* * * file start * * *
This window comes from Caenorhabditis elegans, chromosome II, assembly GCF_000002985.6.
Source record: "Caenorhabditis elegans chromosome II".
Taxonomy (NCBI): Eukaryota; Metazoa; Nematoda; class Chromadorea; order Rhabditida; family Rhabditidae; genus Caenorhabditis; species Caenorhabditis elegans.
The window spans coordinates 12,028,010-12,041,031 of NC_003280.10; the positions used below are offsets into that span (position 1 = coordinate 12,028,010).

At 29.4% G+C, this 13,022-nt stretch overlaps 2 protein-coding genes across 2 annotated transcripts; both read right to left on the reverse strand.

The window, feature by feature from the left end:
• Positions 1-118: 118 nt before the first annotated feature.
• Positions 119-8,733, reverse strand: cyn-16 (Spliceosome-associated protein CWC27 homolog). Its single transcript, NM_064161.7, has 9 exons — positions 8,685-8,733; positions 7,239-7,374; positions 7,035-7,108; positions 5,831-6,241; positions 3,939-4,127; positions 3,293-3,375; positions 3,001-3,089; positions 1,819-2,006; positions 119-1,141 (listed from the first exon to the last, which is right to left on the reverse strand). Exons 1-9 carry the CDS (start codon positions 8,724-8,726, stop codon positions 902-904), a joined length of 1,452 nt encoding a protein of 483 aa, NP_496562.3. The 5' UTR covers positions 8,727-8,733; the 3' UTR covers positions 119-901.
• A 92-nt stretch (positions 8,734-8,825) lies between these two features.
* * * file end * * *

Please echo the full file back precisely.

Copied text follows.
This window comes from Caenorhabditis elegans, chromosome II, assembly GCF_000002985.6.
Source record: "Caenorhabditis elegans chromosome II".
Taxonomy (NCBI): Eukaryota; Metazoa; Nematoda; class Chromadorea; order Rhabditida; family Rhabditidae; genus Caenorhabditis; species Caenorhabditis elegans.
The window spans coordinates 12,028,010-12,041,031 of NC_003280.10; the positions used below are offsets into that span (position 1 = coordinate 12,028,010).

At 29.4% G+C, this 13,022-nt stretch overlaps 2 protein-coding genes across 2 annotated transcripts; both read right to left on the reverse strand.

The window, feature by feature from the left end:
• Positions 1-118: 118 nt before the first annotated feature.
• Positions 119-8,733, reverse strand: cyn-16 (Spliceosome-associated protein CWC27 homolog). Its single transcript, NM_064161.7, has 9 exons — positions 8,685-8,733; positions 7,239-7,374; positions 7,035-7,108; positions 5,831-6,241; positions 3,939-4,127; positions 3,293-3,375; positions 3,001-3,089; positions 1,819-2,006; positions 119-1,141 (listed from the first exon to the last, which is right to left on the reverse strand). Exons 1-9 carry the CDS (start codon positions 8,724-8,726, stop codon positions 902-904), a joined length of 1,452 nt encoding a protein of 483 aa, NP_496562.3. The 5' UTR covers positions 8,727-8,733; the 3' UTR covers positions 119-901.
• A 92-nt stretch (positions 8,734-8,825) lies between these two features.